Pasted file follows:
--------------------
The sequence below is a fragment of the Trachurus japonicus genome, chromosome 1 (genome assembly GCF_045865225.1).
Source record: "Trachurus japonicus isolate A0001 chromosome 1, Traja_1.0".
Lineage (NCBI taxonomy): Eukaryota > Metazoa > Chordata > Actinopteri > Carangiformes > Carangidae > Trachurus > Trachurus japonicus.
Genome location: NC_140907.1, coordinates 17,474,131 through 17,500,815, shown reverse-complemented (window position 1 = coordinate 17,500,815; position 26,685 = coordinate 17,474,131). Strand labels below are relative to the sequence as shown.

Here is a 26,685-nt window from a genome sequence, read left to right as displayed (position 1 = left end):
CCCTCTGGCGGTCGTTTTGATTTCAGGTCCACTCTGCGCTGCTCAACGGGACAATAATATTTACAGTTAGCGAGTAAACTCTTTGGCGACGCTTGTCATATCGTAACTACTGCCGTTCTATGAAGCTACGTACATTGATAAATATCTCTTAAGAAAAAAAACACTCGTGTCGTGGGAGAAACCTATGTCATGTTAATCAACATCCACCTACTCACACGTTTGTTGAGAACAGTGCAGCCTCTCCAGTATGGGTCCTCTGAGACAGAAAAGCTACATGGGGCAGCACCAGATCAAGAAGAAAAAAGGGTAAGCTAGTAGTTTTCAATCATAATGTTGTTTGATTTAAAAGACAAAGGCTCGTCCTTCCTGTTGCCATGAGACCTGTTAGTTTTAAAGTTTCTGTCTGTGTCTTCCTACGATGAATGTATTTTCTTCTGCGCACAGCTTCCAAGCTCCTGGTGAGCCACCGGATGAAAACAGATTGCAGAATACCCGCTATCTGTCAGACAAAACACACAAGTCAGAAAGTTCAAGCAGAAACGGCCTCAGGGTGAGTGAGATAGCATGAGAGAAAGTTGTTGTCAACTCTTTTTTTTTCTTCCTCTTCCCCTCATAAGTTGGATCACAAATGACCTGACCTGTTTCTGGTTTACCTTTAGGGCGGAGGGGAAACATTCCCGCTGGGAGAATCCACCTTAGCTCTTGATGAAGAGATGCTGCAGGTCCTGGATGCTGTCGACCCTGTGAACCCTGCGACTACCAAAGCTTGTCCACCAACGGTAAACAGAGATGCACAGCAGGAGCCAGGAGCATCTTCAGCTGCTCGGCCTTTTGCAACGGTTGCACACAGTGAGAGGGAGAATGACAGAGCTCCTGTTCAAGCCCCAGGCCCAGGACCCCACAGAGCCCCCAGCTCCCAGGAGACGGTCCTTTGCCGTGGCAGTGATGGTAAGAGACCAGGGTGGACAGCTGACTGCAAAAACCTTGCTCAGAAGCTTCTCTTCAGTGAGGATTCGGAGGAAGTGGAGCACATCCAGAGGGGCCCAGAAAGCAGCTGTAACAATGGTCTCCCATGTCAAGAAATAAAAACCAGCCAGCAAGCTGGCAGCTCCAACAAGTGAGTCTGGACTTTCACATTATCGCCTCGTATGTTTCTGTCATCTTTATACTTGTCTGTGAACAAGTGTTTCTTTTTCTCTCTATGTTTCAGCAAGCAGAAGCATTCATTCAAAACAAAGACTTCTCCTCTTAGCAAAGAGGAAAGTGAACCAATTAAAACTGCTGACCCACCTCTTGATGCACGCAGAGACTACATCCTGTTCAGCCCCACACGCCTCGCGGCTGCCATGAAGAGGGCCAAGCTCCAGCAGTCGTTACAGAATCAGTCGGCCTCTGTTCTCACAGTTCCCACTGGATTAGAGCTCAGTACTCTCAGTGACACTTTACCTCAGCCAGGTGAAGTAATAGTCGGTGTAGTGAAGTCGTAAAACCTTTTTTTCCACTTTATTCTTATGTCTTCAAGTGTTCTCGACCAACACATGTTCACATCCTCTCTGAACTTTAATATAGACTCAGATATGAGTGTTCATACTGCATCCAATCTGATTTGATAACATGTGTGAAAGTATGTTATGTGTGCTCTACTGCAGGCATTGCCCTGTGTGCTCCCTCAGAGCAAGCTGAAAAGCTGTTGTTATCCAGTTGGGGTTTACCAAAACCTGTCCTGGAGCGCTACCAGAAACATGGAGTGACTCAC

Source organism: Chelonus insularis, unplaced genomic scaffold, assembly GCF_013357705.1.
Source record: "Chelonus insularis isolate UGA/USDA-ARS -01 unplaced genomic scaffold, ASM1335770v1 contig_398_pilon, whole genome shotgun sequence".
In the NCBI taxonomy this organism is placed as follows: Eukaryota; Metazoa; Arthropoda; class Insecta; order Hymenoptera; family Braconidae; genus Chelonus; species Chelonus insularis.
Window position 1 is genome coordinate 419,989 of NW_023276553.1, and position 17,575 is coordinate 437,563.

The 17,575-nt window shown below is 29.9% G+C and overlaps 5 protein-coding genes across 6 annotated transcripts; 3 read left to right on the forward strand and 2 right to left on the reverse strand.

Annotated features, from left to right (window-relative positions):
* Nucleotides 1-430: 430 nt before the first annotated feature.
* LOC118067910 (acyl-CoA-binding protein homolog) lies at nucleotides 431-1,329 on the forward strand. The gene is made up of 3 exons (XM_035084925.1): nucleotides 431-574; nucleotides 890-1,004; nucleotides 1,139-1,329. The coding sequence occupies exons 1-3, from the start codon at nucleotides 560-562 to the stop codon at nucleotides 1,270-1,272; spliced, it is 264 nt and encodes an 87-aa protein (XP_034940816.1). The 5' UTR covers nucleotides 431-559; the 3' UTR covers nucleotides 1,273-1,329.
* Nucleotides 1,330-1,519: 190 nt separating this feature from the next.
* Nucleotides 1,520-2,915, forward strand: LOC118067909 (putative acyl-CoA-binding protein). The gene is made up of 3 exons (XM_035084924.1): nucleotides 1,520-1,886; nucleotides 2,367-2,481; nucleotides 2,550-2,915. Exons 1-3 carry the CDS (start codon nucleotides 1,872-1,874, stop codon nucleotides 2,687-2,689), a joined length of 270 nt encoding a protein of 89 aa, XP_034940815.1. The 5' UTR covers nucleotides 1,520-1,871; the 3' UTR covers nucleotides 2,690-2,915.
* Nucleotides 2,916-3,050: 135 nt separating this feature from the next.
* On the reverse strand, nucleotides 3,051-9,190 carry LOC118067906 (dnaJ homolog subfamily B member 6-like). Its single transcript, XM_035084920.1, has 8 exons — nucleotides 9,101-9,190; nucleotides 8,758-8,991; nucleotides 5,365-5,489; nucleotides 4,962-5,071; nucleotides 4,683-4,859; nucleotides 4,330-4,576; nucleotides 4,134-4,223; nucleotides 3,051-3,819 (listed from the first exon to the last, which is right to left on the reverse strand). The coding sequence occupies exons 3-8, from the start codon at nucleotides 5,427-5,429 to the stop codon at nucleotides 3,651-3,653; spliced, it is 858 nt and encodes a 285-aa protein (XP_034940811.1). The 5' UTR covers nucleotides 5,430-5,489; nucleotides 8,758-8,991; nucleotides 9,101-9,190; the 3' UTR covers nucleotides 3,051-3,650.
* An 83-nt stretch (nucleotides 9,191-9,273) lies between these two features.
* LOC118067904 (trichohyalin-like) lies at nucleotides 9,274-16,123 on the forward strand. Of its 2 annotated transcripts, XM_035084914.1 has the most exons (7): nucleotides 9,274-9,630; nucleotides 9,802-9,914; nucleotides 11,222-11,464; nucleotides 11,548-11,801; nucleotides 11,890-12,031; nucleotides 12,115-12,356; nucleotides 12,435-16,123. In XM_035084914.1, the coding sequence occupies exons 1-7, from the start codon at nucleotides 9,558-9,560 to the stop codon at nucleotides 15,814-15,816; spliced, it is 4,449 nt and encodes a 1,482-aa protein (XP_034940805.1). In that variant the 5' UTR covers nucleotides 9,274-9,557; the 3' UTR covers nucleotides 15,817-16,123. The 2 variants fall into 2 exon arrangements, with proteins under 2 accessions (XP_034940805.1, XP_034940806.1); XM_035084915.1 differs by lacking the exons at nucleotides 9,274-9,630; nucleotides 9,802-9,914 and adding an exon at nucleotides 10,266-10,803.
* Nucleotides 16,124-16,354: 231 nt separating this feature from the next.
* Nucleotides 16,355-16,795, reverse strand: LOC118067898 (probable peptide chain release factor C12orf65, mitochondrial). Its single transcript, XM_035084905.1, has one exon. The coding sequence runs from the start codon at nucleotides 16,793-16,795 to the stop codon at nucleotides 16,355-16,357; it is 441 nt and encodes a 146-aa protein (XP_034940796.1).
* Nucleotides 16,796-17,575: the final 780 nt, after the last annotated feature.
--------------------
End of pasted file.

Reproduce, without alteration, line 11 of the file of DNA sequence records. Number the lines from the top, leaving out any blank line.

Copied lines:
The 17,575-nt window shown below is 29.9% G+C and overlaps 5 protein-coding genes across 6 annotated transcripts; 3 read left to right on the forward strand and 2 right to left on the reverse strand.